S&W joined forces with several manufacturers to ensure accessories and holster options were available when the Shield was announced. This consumer-oriented step results in a street-ready carry package – all for a fairly reasonable price of around $450. The pistol is available in 9mm or .40 and I’m thinking recoil with the latter option would be pretty stout.

The Graduate Shootist

Ray June 27, 2012

Here’s the my problem with ALL semi auto wepons. They are the worst possable thing you can carry for a survival gun. MAGS. If they get buggerd up you are S.O.L. and when TSHTF you CANNOT repace them. PARTS. Part brakeage in seniauto firearms is MUCH higher than in revolvers or repeater (lever/bolt) wepons.Semiautos toataly depend on a factory grid to function. AMMO. The FIRST thing to disapear in a state of emergancy. ANY state of emergancy,IS AMMO and bang bang guns EAT ammo at a hellish rate. Ammo is dificult to replace NOW, When thing go south? Once we get down to depending on our tribe / family ya’ll better have tools that you can fix /feed YOURSELF. No matter how good a firearm is ; and S&W firearms ARE good , without a working factory grid and global supply net to suport them they are worse than useless . (p.s.) The ONLY thing that semiauto wepons do is use more ammo faster , they offer no other advantage . As any 0311 can tell you ” It dont matter HOW MANY rounds ya’ got if ya’ can’t hit the S.O.B.” —–Ray in ky

Waterboy June 27, 2012

Nice review, very complete.

The Raj June 27, 2012

I had not even heard of this pisto before I saw it in a local shop. My primary carry gun is an M&P9c, though I also carry a G23 or a Kahr P9 Covert regularly. A lot of people will compare this to a larger auto, but I think the appropriate comparison in terms of function and size is a snub-nosed revolver. This feels like an M&P version of the Kahr, though a bit taller, and I have considered picking one up as a “summer” gun. It has adequate capacity and fills the hand remarkably well for a thin gun. The extended magazine seems better-executer than Kahr’s version, though the (P series) Kahr’s trigger is better. Depending on grip strength and recoil sensitivity, it may also work well for people with small hands. I, too, can definitely do without the manual safety, but it is unobtrusive enough that it should not accidentally engage, especially in a proper holster.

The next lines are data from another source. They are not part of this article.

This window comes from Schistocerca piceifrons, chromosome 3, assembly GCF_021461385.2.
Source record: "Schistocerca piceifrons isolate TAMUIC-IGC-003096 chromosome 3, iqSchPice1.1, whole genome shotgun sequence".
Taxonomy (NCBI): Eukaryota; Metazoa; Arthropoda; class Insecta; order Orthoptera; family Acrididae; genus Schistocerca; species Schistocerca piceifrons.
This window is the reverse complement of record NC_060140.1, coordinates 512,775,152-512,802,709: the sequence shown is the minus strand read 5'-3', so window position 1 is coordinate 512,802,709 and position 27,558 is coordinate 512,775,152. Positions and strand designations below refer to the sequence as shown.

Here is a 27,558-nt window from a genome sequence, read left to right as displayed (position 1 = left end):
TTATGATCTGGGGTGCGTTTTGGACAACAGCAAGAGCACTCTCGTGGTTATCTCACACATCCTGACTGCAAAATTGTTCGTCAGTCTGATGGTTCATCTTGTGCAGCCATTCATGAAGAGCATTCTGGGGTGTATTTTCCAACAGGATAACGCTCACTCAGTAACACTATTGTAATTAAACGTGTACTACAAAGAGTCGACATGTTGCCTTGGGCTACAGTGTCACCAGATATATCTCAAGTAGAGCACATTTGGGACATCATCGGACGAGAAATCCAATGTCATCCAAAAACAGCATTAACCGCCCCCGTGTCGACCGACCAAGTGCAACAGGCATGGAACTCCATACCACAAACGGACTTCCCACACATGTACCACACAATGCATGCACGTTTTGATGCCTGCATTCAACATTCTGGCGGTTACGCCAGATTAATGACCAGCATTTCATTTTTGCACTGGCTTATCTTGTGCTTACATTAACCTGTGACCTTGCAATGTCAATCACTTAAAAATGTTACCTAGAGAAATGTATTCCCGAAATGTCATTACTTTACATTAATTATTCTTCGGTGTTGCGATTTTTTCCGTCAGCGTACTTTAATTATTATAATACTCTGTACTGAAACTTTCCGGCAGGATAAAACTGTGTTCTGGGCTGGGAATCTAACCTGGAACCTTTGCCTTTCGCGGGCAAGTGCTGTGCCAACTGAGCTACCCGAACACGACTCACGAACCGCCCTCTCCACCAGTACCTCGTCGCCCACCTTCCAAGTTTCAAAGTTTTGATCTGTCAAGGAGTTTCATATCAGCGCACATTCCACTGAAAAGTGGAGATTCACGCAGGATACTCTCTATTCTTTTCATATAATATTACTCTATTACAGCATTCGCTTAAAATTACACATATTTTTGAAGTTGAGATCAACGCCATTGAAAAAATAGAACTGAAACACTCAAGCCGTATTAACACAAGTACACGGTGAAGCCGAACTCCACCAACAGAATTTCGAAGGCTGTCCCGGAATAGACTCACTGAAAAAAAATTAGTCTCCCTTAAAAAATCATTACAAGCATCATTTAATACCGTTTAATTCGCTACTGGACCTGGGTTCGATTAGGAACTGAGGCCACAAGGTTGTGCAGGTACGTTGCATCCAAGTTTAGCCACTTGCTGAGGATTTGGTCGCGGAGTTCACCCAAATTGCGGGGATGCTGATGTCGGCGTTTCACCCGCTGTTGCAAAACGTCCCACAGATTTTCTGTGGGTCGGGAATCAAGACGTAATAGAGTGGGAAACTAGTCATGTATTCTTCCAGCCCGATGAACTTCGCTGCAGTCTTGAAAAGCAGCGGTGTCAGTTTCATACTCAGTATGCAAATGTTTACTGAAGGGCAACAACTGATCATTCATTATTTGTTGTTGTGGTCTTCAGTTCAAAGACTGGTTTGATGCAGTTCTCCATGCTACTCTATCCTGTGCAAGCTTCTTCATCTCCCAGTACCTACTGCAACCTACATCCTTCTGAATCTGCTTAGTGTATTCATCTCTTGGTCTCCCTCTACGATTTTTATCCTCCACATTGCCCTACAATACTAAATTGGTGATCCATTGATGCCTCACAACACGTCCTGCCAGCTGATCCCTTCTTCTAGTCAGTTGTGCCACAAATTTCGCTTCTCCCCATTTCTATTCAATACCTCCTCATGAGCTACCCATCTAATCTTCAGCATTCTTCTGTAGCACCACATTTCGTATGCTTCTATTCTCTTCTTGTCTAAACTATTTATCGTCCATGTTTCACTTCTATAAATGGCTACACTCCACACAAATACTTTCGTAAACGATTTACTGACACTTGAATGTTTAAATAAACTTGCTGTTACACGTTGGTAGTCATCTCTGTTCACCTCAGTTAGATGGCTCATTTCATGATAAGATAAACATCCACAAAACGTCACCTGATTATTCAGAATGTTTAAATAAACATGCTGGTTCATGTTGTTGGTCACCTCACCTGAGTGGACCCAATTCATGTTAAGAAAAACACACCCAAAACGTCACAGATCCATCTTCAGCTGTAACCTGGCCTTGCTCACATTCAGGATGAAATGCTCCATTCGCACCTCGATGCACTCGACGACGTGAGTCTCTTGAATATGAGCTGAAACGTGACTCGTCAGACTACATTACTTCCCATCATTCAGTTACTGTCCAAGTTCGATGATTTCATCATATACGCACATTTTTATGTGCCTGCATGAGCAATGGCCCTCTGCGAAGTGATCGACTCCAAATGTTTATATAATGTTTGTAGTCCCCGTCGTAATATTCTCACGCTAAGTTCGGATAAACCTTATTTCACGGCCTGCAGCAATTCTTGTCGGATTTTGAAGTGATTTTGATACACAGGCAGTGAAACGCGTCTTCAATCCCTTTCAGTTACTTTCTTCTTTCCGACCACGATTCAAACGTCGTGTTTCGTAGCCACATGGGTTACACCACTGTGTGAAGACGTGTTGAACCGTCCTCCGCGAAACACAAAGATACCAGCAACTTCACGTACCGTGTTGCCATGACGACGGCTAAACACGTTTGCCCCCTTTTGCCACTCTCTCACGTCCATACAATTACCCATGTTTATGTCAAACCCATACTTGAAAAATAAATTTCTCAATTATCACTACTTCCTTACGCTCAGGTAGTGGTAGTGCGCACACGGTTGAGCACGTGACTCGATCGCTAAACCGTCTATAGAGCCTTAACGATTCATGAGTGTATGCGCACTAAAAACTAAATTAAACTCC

GA July 8, 2012

My primary carry is also the M&P9c. Also, often times I carry a Model 37 for back up just in case something does malfunction as Ray mentioned. Love the feel of the 9c and the higher capacity mag. Sights were dead-on out of the box and the trigger pull is butter. My wife shot it, and she never fired a semi-auto before, and shot a tight, center mass group. Of course, now she wants her own. The 9c is a great primary carry.